Friend of Knowledge Problem Geoff Manne had a thorough opinion piece in Wired yesterday on the FCC’s Title II Internet designation. Well worth reading. From the “be careful what you wish for” department: Title II (which, recall, is the basis for the catch-all) applies to all “telecommunications services”—not just ISPs. Now, every time an internet … More Geoff Manne in Wired on FCC Title II
As the consequences of the FCC vote to classify the Internet as a Title II service start to sink in, here are a couple of good commentaries you may not have seen. Jeffrey Tucker’s political economy analysis of the Title II vote as a power grab is one of the best overall analyses of the … More FCC Title II and raising rivals’ costs
Lynne Kiesling Adam Thierer of the Mercatus Center on corporate welfare, and why he doesn’t like the phrase “crony capitalism”: Here’s Adam arguing against a proposal to nationalize Facebook “to protect user rights”.
Lynne Kiesling If you’re a Direct TV subscriber, you know that they are embroiled in a contract dispute with Viacom over subscriber fees, which means you haven’t been able to watch Jon Stewart or Stephen Colbert or SpongeBob SquarePants for the past week or so. But is cable/satellite TV becoming an “if it died would … More Is the death of the TV business model upon us?
Lynne Kiesling In case you were in doubt concerning my argument of a couple of weeks ago and back in March that the AT&T/T-Mobile merger is largely driven by our flawed spectrum policy, Gordon Crovitz weighed in with his version of the same argument in the Wall Street Journal earlier this week: The great threat … More AT&T/T-Mobile merger is about spectrum, redux
Lynne Kiesling The DOJ challenge to the AT&T/T-Mobile merger is bringing AT&T to our attention in ways that it hasn’t been in a while, including this great Ars Technica blog post providing a concise guide to the history of AT&T. Matthew Lasar argues that AT&T conquered the 20th century through patents, strategic acquisition, and embracing … More AT&T’s history in a nutshell
Michael Giberson George Priest, professor of economics and law at Yale, clearly outlines the main errors of the Obama administration’s decision to oppose the AT&T/T-Mobile merger and cites relevant evidence backing the view: It is very difficult at an abstract level to know what the effects of a merger or acquisition will be on competition … More Another good response to the Obama administration’s mistaken antitrust policy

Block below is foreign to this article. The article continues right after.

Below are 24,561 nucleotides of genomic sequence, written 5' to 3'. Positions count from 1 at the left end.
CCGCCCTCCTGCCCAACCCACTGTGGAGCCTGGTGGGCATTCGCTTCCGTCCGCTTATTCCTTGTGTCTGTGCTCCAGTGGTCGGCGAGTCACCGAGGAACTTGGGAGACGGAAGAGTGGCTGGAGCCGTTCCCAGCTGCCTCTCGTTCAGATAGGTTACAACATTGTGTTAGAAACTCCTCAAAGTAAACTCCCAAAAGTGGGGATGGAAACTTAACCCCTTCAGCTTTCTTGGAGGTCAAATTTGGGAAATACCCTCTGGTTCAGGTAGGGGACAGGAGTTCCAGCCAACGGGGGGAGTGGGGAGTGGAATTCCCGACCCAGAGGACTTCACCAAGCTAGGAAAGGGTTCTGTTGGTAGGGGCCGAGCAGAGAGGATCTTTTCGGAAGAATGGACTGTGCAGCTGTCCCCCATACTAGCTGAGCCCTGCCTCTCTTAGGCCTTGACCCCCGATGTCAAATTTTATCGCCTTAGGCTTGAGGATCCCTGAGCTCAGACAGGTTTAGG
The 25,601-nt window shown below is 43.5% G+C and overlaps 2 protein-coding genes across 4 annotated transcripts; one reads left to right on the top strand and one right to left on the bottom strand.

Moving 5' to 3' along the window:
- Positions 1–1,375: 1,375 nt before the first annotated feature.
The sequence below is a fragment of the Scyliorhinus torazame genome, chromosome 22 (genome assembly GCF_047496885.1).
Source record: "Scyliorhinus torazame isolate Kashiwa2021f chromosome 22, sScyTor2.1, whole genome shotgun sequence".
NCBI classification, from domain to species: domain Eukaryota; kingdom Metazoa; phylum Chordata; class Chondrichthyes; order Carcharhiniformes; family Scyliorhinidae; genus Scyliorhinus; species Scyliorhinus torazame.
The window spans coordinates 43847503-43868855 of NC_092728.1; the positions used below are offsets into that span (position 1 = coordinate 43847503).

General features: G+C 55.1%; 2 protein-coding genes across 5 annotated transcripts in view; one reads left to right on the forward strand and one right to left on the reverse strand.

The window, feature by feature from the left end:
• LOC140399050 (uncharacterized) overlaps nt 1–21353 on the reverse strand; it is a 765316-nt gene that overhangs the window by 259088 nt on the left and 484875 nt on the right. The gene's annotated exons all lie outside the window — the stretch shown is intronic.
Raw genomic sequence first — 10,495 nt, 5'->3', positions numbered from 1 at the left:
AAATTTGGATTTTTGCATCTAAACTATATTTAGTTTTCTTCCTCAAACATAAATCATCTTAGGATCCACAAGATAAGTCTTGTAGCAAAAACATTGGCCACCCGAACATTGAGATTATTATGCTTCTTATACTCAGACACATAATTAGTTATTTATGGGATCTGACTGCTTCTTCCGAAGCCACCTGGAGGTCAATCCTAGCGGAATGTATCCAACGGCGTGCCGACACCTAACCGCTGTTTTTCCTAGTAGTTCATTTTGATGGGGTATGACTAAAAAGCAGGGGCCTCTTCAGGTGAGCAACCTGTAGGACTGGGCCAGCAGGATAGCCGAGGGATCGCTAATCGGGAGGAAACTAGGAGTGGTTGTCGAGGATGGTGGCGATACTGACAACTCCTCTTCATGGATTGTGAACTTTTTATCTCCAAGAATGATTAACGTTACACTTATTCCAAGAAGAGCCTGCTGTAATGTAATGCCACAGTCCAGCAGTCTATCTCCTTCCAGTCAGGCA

Lynne Kiesling Yesterday’s announcement that the US DOJ would challenge the merger of AT&T’s wireless business with T-Mobile’s was surprising, and their approach to the merger seems to be more conventional and rooted in old HHI-market share and price effect metrics. Their analysis suggests that due to the substantial overlap in the existing separate AT&T … More Quality, broadband, and spectrum: What the DOJ’s AT&T/T-Mobile lawsuit misses
Michael Giberson Jonathan Knee argues that Netflix is succeeding the way big media companies always have succeeded, in a time where such opportunities are less frequent than before. From The Atlantic: The economic structure of the media business is not fundamentally different from that of business in general. The most-prevalent sources of industrial strength are … More Don’t bet against Netflix, at least not now
Lynne Kiesling Jim Surowiecki has a New Yorker column on cable bundling that does a good job of explaining some of the reasons why bundling benefits all interested parties in the transaction — the cable provider, the content provider, and the consumer. His analysis provides several examples of comparing a policy with the most likely … More Some economics of cable content bundling